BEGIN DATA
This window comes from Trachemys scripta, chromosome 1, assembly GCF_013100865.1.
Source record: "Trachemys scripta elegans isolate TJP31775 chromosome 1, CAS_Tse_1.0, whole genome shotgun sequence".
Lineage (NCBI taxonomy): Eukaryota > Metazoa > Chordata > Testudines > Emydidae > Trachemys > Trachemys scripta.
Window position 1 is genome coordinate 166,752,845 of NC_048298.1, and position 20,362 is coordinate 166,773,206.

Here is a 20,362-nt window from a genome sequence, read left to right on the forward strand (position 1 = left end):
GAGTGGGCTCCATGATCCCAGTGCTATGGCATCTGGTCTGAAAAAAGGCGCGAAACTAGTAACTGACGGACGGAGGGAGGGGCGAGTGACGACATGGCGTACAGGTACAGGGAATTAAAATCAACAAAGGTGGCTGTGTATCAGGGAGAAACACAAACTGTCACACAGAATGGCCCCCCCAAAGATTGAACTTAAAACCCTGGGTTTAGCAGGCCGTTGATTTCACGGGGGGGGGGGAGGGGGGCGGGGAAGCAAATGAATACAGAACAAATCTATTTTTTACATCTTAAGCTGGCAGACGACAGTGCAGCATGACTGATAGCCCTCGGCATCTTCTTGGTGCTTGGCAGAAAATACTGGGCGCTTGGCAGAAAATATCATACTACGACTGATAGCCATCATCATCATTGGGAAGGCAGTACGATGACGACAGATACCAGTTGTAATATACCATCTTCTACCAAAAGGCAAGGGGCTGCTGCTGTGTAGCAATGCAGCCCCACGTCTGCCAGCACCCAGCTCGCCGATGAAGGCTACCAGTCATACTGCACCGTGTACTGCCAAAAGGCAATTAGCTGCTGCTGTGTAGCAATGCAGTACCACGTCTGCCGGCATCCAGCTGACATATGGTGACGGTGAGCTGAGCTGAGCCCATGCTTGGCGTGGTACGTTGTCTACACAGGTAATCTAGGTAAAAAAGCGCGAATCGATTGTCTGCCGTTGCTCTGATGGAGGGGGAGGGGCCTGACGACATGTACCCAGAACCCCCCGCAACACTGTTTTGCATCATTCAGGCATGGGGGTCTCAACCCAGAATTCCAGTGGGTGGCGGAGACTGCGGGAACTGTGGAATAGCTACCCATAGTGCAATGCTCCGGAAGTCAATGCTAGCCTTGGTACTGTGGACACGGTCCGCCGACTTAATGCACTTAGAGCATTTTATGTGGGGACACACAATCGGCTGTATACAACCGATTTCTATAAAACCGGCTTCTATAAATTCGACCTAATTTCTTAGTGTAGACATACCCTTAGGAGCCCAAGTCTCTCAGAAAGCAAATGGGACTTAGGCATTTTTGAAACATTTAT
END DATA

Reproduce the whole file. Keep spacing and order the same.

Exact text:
This window comes from Trachemys scripta, chromosome 1, assembly GCF_013100865.1.
Source record: "Trachemys scripta elegans isolate TJP31775 chromosome 1, CAS_Tse_1.0, whole genome shotgun sequence".
Lineage (NCBI taxonomy): Eukaryota > Metazoa > Chordata > Testudines > Emydidae > Trachemys > Trachemys scripta.
Window position 1 is genome coordinate 166,752,845 of NC_048298.1, and position 20,362 is coordinate 166,773,206.

Here is a 20,362-nt window from a genome sequence, read left to right on the forward strand (position 1 = left end):
GAGTGGGCTCCATGATCCCAGTGCTATGGCATCTGGTCTGAAAAAAGGCGCGAAACTAGTAACTGACGGACGGAGGGAGGGGCGAGTGACGACATGGCGTACAGGTACAGGGAATTAAAATCAACAAAGGTGGCTGTGTATCAGGGAGAAACACAAACTGTCACACAGAATGGCCCCCCCAAAGATTGAACTTAAAACCCTGGGTTTAGCAGGCCGTTGATTTCACGGGGGGGGGGGAGGGGGGCGGGGAAGCAAATGAATACAGAACAAATCTATTTTTTACATCTTAAGCTGGCAGACGACAGTGCAGCATGACTGATAGCCCTCGGCATCTTCTTGGTGCTTGGCAGAAAATACTGGGCGCTTGGCAGAAAATATCATACTACGACTGATAGCCATCATCATCATTGGGAAGGCAGTACGATGACGACAGATACCAGTTGTAATATACCATCTTCTACCAAAAGGCAAGGGGCTGCTGCTGTGTAGCAATGCAGCCCCACGTCTGCCAGCACCCAGCTCGCCGATGAAGGCTACCAGTCATACTGCACCGTGTACTGCCAAAAGGCAATTAGCTGCTGCTGTGTAGCAATGCAGTACCACGTCTGCCGGCATCCAGCTGACATATGGTGACGGTGAGCTGAGCTGAGCCCATGCTTGGCGTGGTACGTTGTCTACACAGGTAATCTAGGTAAAAAAGCGCGAATCGATTGTCTGCCGTTGCTCTGATGGAGGGGGAGGGGCCTGACGACATGTACCCAGAACCCCCCGCAACACTGTTTTGCATCATTCAGGCATGGGGGTCTCAACCCAGAATTCCAGTGGGTGGCGGAGACTGCGGGAACTGTGGAATAGCTACCCATAGTGCAATGCTCCGGAAGTCAATGCTAGCCTTGGTACTGTGGACACGGTCCGCCGACTTAATGCACTTAGAGCATTTTATGTGGGGACACACAATCGGCTGTATACAACCGATTTCTATAAAACCGGCTTCTATAAATTCGACCTAATTTCTTAGTGTAGACATACCCTTAGGAGCCCAAGTCTCTCAGAAAGCAAATGGGACTTAGGCATTTTTGAAACATTTAT